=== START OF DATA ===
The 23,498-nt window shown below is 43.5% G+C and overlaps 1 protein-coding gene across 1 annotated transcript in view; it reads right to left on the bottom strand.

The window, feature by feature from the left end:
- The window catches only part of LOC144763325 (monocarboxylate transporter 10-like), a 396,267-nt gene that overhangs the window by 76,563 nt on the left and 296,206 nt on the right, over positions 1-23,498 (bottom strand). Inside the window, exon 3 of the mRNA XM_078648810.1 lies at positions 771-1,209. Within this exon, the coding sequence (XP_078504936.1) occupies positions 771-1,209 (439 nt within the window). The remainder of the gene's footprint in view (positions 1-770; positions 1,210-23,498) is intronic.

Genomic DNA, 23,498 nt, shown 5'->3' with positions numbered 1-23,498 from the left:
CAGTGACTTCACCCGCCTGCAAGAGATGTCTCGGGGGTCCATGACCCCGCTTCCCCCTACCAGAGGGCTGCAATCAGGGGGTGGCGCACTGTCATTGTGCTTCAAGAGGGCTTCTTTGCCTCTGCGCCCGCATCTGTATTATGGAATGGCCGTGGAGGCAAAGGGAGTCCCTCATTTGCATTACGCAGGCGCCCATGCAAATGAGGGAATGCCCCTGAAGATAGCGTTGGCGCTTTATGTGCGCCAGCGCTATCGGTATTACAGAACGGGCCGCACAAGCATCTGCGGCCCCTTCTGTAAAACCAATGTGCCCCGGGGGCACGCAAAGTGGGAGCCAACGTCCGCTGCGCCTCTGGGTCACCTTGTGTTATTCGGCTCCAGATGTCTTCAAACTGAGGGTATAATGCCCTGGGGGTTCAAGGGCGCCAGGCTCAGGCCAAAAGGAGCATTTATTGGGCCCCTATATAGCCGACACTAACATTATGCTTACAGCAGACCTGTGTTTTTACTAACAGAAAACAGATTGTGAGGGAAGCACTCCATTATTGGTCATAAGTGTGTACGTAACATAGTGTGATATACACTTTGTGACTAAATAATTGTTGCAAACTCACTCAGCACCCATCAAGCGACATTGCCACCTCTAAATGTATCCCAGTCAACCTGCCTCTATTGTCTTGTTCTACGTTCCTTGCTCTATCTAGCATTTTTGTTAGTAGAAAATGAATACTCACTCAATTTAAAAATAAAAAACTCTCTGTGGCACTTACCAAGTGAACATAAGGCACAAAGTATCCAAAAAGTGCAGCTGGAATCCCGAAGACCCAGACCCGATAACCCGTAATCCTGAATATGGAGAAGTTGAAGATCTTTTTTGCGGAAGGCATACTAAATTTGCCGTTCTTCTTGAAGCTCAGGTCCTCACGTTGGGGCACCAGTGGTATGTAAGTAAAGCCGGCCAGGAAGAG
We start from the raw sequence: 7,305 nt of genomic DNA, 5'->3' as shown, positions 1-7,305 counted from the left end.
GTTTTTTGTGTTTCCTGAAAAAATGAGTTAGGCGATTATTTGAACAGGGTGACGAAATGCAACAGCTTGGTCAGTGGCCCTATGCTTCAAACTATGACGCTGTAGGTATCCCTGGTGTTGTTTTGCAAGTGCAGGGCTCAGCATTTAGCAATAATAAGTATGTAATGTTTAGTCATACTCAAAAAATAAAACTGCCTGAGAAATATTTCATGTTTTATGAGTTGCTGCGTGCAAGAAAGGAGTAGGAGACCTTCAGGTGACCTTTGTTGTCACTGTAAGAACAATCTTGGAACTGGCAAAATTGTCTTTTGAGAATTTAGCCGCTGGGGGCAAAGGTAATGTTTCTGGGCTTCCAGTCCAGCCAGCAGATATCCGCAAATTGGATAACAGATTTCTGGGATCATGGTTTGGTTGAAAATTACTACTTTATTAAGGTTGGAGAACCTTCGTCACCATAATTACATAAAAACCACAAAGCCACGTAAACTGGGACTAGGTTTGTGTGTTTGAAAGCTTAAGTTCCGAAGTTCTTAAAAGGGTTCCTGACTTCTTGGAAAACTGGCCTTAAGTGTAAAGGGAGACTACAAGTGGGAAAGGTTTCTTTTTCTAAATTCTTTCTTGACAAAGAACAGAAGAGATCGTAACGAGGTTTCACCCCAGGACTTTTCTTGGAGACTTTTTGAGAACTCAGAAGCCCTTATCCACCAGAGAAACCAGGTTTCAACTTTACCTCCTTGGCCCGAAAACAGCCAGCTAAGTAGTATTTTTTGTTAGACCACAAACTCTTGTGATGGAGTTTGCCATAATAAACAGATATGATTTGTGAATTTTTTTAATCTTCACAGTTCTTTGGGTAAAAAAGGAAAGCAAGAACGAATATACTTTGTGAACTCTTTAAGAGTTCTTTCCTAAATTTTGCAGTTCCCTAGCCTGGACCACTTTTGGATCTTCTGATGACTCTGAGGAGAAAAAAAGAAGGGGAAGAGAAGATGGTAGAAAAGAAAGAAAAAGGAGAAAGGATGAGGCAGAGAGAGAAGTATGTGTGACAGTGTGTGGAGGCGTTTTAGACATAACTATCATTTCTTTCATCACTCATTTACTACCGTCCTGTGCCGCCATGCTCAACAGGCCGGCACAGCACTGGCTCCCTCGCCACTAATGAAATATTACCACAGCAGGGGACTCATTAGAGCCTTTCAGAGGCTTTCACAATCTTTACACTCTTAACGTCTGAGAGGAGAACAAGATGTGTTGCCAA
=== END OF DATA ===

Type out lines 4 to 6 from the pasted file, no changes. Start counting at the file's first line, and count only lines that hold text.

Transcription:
Genomic DNA, 23,498 nt, shown 5'->3' with positions numbered 1-23,498 from the left:
CAGTGACTTCACCCGCCTGCAAGAGATGTCTCGGGGGTCCATGACCCCGCTTCCCCCTACCAGAGGGCTGCAATCAGGGGGTGGCGCACTGTCATTGTGCTTCAAGAGGGCTTCTTTGCCTCTGCGCCCGCATCTGTATTATGGAATGGCCGTGGAGGCAAAGGGAGTCCCTCATTTGCATTACGCAGGCGCCCATGCAAATGAGGGAATGCCCCTGAAGATAGCGTTGGCGCTTTATGTGCGCCAGCGCTATCGGTATTACAGAACGGGCCGCACAAGCATCTGCGGCCCCTTCTGTAAAACCAATGTGCCCCGGGGGCACGCAAAGTGGGAGCCAACGTCCGCTGCGCCTCTGGGTCACCTTGTGTTATTCGGCTCCAGATGTCTTCAAACTGAGGGTATAATGCCCTGGGGGTTCAAGGGCGCCAGGCTCAGGCCAAAAGGAGCATTTATTGGGCCCCTATATAGCCGACACTAACATTATGCTTACAGCAGACCTGTGTTTTTACTAACAGAAAACAGATTGTGAGGGAAGCACTCCATTATTGGTCATAAGTGTGTACGTAACATAGTGTGATATACACTTTGTGACTAAATAATTGTTGCAAACTCACTCAGCACCCATCAAGCGACATTGCCACCTCTAAATGTATCCCAGTCAACCTGCCTCTATTGTCTTGTTCTACGTTCCTTGCTCTATCTAGCATTTTTGTTAGTAGAAAATGAATACTCACTCAATTTAAAAATAAAAAACTCTCTGTGGCACTTACCAAGTGAACATAAGGCACAAAGTATCCAAAAAGTGCAGCTGGAATCCCGAAGACCCAGACCCGATAACCCGTAATCCTGAATATGGAGAAGTTGAAGATCTTTTTTGCGGAAGGCATACTAAATTTGCCGTTCTTCTTGAAGCTCAGGTCCTCACGTTGGGGCACCAGTGGTATGTAAGTAAAGCCGGCCAGGAAGAG
We start from the raw sequence: 7,305 nt of genomic DNA, 5'->3' as shown, positions 1-7,305 counted from the left end.